September 25, 2000
Health Center Experts Debunk
Myths About Breast Cancer
Breast cancer continues to pose a significant health threat
to women, but advances in diagnosis and treatment have moderated
the effect of the once-fatal disease.
At the UConn Health Center, a multidisciplinary team has been
assembled to treat breast cancer patients. The team includes
cancer specialists, surgeons, radiologists, plastic- and reconstructive
-surgeons, advanced practitioner nurses, physical therapists,
social workers and case managers. Working together with the
patient, the team devises and initiates a treatment plan that
brings to bear the many different specialties in a coordinated
The statistics on breast cancer are unsettling:
- Breast cancer is the most common form of cancer to strike
American women. More than 200,000 cases are diagnosed annually
and more than 44,000 women will die from the disease. Connecticut
has one of the highest rates of incidence.
- Today, the risk of a woman having breast cancer is one in
eight. Thirty years ago, that number was one in 14.
- A new case of breast cancer is diagnosed in the United States
once every three minutes; a woman dies of breast cancer every
- It is the primary cause of cancer death for black American
women and it is the leading cause of death for women aged 40
Moreover, the disease can be devastating to women. It is deeply
personal, with numerous psychological aspects that may not be
present with other forms of cancer.
"Breast cancer strikes at the very essence of femininity," says
Johanna Meehan, a UConn Health Center oncology nurse practitioner.
"A woman with breast cancer struggles with issues and questions
of body image, femininity, self-esteem, sexuality, fertility,
and relationships with significant others. It can be overwhelming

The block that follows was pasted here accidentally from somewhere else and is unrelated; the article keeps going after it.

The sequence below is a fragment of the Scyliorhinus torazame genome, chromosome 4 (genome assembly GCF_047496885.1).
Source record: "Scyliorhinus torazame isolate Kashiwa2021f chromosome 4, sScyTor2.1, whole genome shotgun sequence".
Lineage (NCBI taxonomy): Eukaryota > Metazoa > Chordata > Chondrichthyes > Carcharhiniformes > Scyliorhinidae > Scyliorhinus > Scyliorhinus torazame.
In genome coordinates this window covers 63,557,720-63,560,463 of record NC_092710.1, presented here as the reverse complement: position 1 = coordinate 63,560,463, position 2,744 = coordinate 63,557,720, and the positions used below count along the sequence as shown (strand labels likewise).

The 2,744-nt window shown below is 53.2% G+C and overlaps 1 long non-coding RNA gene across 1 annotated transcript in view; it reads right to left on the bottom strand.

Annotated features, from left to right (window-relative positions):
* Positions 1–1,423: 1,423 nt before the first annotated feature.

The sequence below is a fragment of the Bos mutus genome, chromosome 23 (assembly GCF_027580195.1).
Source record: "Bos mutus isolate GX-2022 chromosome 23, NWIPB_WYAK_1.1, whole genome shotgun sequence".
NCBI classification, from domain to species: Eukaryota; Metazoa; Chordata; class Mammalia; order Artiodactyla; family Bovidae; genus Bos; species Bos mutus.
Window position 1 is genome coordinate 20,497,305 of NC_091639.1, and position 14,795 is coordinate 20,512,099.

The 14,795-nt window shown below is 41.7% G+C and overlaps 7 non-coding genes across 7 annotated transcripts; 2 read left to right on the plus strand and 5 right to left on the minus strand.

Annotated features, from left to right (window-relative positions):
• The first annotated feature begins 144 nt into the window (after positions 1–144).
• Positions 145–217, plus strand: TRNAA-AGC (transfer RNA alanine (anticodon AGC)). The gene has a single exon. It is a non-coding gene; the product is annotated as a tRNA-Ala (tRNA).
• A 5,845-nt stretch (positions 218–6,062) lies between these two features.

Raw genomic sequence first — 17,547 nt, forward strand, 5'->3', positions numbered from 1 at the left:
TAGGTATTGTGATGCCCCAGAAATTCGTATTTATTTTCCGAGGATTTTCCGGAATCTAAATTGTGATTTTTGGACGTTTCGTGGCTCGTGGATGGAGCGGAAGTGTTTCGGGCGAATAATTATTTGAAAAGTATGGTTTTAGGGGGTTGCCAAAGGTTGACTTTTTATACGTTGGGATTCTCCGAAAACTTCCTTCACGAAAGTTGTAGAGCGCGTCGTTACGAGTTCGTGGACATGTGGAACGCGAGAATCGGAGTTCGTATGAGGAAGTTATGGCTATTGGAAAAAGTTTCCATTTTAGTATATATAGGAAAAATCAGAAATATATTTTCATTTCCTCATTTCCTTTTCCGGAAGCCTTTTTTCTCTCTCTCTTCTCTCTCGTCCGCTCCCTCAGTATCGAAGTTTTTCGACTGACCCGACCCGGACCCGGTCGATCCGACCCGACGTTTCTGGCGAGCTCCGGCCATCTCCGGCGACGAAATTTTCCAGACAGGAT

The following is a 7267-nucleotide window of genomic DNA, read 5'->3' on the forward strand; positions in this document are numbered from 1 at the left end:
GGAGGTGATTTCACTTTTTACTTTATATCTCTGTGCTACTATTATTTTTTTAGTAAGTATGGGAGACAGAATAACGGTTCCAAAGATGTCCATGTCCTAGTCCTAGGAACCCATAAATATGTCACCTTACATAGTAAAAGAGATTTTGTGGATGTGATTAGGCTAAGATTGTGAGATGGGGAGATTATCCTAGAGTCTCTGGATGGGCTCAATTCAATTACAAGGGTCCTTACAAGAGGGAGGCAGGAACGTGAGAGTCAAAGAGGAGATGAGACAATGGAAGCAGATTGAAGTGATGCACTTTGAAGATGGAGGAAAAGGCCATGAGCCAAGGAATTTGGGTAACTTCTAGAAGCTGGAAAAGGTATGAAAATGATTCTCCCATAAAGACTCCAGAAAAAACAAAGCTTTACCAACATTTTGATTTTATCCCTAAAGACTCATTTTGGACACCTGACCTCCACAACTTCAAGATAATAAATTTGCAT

and even terrifying."
But the story isn't all grim. There are more than one million
American breast cancer survivors. And yesterday's radical mastectomy
- the standard treatment for breast cancer - has been replaced
by new surgical techniques that offer effective therapies while
frequently preserving tissue. Chemotherapy and radiation offer
treatments that, when combined with surgery, expand the effectiveness
of medical management. New drugs and medicines promote healing
To mark Breast Cancer Awareness Month in October, members of
the multidisciplinary team have prepared responses that address
some of the myths surrounding the disease:
- Breast cancer will leave you mutilated and disfigured.
Not all breast cancers require removal of the breast, says Scott
Kurtzman, a surgeon and specialist in breast cancer and member
of the multidisciplinary team. Other therapies have been developed
to preserve the breast and are practiced in the northeast in
particular. For example, lumpectomy is a surgical procedure
that removes just the cancerous mass. Breast cancer treatment
depends upon the type of cancer and at what stage medical attention
is sought, Kurtzman says: "Not all cancers require surgery,
but for those that do, physicians are at pains to preserve as
much tissue as possible." Other treatment options for certain
cancers include chemotherapy, radiation therapy, hormonal therapy,
or a combination of the three.
- If you have lymph node involvement, it means the cancer has
spread and you're going to die.